American Review of Respiratory Disease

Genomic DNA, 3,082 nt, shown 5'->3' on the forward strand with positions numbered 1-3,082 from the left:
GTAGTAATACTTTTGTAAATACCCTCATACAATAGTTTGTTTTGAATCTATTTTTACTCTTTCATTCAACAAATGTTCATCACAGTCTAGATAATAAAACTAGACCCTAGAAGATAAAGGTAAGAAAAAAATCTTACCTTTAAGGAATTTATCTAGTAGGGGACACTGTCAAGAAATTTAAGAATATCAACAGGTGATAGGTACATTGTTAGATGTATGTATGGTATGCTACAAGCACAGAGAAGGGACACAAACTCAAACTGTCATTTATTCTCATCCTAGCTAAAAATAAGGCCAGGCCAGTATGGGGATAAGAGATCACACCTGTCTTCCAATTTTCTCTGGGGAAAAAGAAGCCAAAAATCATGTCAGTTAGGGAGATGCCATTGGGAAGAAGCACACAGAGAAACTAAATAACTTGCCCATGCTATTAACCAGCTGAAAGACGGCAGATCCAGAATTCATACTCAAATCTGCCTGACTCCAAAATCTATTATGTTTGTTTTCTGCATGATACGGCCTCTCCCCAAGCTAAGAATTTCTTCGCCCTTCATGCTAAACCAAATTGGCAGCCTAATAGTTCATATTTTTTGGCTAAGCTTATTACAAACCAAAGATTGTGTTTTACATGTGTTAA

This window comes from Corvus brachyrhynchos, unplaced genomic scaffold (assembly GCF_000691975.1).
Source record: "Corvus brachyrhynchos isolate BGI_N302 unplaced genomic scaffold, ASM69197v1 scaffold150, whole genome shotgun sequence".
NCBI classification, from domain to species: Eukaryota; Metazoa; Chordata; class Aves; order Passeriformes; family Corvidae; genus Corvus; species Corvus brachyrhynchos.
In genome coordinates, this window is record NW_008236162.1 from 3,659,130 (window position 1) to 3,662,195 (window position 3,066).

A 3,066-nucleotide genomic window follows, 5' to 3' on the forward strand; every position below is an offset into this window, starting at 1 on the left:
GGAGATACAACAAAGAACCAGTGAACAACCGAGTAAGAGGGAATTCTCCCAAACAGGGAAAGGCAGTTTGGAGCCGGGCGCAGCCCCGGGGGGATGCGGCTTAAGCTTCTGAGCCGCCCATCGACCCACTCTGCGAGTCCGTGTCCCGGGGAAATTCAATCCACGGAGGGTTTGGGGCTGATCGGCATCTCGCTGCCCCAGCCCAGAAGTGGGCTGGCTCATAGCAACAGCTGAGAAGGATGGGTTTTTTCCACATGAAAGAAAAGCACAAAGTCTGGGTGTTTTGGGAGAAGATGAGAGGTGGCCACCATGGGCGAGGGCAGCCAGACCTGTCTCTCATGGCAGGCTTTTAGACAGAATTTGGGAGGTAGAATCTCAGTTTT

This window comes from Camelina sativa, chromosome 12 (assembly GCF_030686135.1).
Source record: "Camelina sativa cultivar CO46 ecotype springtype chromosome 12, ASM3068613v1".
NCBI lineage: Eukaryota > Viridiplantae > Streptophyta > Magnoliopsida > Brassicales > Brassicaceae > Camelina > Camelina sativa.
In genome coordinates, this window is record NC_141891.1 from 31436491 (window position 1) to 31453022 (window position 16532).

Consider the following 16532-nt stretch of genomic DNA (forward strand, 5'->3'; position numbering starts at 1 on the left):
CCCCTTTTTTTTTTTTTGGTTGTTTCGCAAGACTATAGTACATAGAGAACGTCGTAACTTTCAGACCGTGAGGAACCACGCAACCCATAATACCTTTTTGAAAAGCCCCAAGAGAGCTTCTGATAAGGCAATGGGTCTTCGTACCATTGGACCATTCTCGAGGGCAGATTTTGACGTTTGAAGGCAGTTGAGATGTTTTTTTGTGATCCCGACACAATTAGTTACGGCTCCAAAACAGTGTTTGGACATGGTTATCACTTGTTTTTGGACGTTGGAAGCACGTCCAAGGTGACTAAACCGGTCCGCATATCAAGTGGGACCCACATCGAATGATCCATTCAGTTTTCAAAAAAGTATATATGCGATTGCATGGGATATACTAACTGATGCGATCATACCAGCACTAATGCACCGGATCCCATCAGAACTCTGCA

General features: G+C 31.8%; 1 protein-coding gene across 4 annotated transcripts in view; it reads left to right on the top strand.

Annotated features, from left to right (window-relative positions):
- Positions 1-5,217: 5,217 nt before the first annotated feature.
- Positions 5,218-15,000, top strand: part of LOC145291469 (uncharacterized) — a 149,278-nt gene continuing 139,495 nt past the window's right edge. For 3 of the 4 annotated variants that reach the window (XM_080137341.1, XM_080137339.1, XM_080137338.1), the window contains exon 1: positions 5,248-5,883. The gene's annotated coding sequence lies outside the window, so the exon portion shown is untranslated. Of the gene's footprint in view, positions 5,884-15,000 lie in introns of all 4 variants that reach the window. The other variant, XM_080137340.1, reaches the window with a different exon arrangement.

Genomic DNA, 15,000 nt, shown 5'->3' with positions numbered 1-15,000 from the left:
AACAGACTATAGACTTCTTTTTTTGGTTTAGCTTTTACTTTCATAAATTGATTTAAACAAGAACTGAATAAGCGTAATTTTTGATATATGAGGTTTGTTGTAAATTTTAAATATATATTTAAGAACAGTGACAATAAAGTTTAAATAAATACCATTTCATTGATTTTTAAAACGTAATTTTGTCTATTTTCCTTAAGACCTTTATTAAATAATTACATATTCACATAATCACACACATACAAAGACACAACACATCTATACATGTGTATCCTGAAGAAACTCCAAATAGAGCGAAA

The efficacy of nasal oxygen during sleep was evaluated in patients with COPD, episodic rapid eye movement sleep desaturation, and a daytime PaO2 > 60 mm Hg. The double-blind, randomized 3-yr trial used nasal oxygen versus room air in two groups of nocturnal sleep desaturating subjects. The setting was the outpatient chest clinic of a Veterans Affairs Medical Center. There were 51 patients with moderate to severe COPD, daytime PaO2 ⩾ 60 mm Hg: 38 with proven REM sleep desaturation and 13 without desaturation. Nocturnal oxygen at 3 L/min was delivered by concentrator to 19 desaturating subjects, and room air at 3 L/min was delivered by defective concentrator to the remaining 19 desaturating subjects. There was no gas therapy for the 13 nondesaturating subjects. The nocturnal desaturator group who received supplemental oxygen during sleep over 36 months showed a significant downward trend in pulmonary artery pressure (−3.7 mm Hg) compared with desaturating patients treated with room air (+3.9 mm Hg). Nonvascular parameters of hypoxia, such as hemoglobin and red blood cell mass, did not differ between the sham- and oxygen-treated groups. Mortality was decidedly higher in the desaturating patients compared with nondesaturating subjects, but there was no significant difference between oxygen- and sham-treated desaturating subjects. We conclude that nasal supplemental oxygen used during sleep to reverse episodic desaturation in COPD patients whose daytime PaO2 is above 60 mm Hg has a beneficial effect in reducing pulmonary artery pressure. Further study is needed to examine the usefulness of supplemental oxygen in reducing mortality In COPD patients with nocturnal desaturation who do not qualify for home oxygen by current criteria.


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